Mongodb $in implementation and complexity

Originally posted on StackOverflow, thought I’d try my luck here as well.
Here is our document schema

  name: String

Here is our query

  name: {$in: ["Jack", "Tom"]}

I believe even if there isn’t an index on name, the query engine will turn the array in the $in into a hashset and then check for presence as it scans through each record or a COLSCAN. It will never do a naive O(m*n) search, right?

I’m trying to find supporting documentation online but I’ve come up short. I’ve tried searching in the source code but I can’t seem to find the exact section responsible for this either.

If the index exists I believe that it will use it directly instead and be faster. If I’m not wrong I think it will be O(m*log(n)) as it gets the result set in log(n) time from the b-tree for every element in the $in array and returns the union of them all. Though big Oh wise for large m it seems slower than the O(n) hashset approach, its faster in practice as the disk reads are much more expensive.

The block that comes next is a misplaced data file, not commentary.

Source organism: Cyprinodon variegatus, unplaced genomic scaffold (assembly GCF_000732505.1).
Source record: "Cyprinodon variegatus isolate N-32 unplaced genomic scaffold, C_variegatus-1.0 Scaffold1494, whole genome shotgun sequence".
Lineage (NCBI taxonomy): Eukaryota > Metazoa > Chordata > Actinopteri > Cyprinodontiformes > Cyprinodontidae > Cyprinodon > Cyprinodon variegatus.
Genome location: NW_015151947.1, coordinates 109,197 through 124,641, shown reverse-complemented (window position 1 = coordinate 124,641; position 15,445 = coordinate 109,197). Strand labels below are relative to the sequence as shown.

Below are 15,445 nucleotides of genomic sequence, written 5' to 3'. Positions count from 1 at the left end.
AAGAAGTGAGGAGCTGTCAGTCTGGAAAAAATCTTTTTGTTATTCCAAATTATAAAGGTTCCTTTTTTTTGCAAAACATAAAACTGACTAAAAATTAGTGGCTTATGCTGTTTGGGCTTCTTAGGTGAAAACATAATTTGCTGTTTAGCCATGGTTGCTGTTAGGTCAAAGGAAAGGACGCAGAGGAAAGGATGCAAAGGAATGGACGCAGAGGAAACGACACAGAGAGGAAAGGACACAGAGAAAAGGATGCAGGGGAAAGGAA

Is this line of thinking correct when there is an index?

And if there isn’t an index does it do the COLSCAN with a naive search or will it use a hashset to fasten the process.

If there is no index on the queried field there will be a collection scan which is a slow O(n) if the collection is not in RAM. The O(n^2) complexity is for the most naive sort, not for a search, You might mean O(mn) where m is the size of the $in array and n the size of the collection.

Yes, thanks, I mean the O(mn) is the naive search, you can convert the array into a hashmap/hashset and then check if it’s present in the hashmap or not as it performs the COLSCAN which will be O(n).
Does it do this though when there is no index? Updated my question to clarify.